After a few centuries, a new prophet, Muhammed appears, possibly recognizing (n.b. I think Muslims would argue that because Muhammed could neither read nor write, the recognition attributed here comes from God, not that Muhammed himself had this insight) that spiritual leadership was required in his people, and that within the Abrahamic tradition, a split had occurred.  This eventual reconciliation of history evolves after deliberation in all likelihood with a strong independent assertion from what had historically evolved to be a pretty oppressed biblically articulated position for Arabs in Judaism.  Muhammed, author of the Muslim faith (or poetic vehicle through which God spoke), gives Jesus the status of a prophet, not God.

I am going to summarize what I believe are some hard questions relating to the divinity of Christ:

1.  Why would (the) God (of the Israelites) choose to manifest Himself as a Jewish man?

2.  Why, if Jesus is God, would he separate rather than unify people?  Why would the simple criterion for salvation be “acceptance of Jesus as Savior”?

3.  Why would God profess Himself to be something that is against Jewish law?

4.  From whence does the requirement of suffering come for those in a position of Christian vs. Jewish vs. Muslim spiritual leadership?

5.  The claim of salvation through the crucifixion of Christ.  “Christ died for our sins.”  How does the suffering of another being ever atone to God for the sins of another?

6.  Theories of atonement abound.  Most of them have been articulated many years after the life of Jesus.

Roman Catholic Church

Satisfaction Theory

Eastern Orthodox Churches

Ransom Theory

Conservative & some Mainline Protestants

Penal Substitution Theory

Protestant Word-faith Movement

Ransom Theory

Liberal Christians & post Christians

Moral Theory or a non-violent theory

To summarize, I believe that the following points need to be carefully considered:

1) The implication of the deification of a human being.

2) The resulting absolution from accountability that a “human sacrifice” is given credit for.

3) The resulting religious division and war that occurred and still does because of the assertion of “Christ is God”.

From everything that I can gather from the forensic psychology of the new testaments, Jesus himself would not have wanted this division.  Evidence suggests that he was persecuted because he was perceived as a rebellious threat to authorities through his popular appeal, and not that he ever had an agenda of “tearing down the old religion”.  His final act before crucifixion was to visit Jerusalem to celebrate the Jewish holidays.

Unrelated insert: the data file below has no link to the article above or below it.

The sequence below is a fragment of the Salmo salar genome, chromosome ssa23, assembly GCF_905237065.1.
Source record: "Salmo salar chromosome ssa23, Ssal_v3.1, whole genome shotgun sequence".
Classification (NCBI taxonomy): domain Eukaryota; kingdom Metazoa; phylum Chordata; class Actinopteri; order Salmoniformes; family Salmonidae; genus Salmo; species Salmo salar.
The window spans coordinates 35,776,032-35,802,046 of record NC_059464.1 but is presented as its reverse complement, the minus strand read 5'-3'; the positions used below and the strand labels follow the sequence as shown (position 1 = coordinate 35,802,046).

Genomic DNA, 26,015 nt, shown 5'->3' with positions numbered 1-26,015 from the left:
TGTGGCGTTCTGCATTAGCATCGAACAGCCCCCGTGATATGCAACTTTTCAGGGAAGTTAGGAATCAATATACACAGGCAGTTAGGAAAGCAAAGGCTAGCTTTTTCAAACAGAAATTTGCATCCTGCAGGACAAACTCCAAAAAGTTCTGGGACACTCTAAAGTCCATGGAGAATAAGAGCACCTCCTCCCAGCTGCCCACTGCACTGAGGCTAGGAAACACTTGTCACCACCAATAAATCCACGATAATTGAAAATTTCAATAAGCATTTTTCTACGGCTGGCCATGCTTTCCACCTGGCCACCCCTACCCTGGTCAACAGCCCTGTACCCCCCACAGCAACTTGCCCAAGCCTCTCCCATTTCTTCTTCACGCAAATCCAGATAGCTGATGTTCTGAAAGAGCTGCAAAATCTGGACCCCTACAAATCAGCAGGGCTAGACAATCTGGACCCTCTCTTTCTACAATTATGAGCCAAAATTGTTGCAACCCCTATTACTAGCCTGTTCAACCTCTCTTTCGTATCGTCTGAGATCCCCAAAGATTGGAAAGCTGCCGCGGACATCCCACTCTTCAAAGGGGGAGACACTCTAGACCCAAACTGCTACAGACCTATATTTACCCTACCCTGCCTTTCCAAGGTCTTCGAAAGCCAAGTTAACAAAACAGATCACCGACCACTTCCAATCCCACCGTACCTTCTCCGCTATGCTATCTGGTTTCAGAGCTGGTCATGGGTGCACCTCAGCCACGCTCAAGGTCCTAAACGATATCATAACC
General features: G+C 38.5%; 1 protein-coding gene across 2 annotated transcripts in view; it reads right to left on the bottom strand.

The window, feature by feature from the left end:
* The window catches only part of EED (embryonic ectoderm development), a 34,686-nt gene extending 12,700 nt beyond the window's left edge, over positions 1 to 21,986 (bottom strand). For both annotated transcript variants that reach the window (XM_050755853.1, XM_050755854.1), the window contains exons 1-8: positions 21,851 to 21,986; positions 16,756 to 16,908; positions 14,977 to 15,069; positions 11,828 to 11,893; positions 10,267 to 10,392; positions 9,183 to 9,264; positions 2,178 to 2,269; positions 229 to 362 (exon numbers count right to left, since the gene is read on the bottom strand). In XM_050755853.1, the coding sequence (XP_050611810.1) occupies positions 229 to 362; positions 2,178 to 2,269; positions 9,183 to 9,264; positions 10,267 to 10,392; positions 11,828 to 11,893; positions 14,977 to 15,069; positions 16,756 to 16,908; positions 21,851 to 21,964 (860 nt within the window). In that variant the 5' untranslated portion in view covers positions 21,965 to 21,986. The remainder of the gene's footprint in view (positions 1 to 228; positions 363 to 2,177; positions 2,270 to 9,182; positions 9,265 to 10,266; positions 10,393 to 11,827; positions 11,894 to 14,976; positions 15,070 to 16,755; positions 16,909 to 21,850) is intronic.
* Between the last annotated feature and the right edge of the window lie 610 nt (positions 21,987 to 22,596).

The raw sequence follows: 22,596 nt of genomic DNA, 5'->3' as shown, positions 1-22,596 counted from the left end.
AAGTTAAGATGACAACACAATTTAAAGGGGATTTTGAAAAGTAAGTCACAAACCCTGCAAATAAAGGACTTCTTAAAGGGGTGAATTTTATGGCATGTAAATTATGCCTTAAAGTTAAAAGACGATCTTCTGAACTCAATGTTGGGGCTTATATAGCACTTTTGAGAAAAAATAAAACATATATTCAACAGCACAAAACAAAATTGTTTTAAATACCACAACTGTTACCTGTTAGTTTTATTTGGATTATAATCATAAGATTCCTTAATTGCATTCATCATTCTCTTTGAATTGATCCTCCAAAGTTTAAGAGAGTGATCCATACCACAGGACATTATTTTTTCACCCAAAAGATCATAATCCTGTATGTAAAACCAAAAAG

With this in mind, what would he have wanted his legacy to be?

This is, in the end, the final point.  In order to heal the religious division, we have to “redo” this historical singularity that was Jesus.  This does not necessarily mean denying Jesus or his example.  Simply rather, that it is fair to question who exactly he was, and what the meaning was of his life and death.  We have to return to a position of unity before the division. We have to return to a point where it is safe to question, and where we can have meaningful discussions about what the consequences are of accepting some of the tenets of Christianity.

Although, I believe that God exists, I am very satisfied and comfortable with the idea that I am not God, nor do I approach God’s divine nature even if I have a soul.  I feel the pain and sacrifice that surely was Jesus’ life that he, according to testament, gave to illustrate a nonviolent approach to authority.  I don’t really understand him as God.  I believe that it is psychologically healthier to accept that human kind has a status that is separate from God, although most of us also have an ability

to create and act.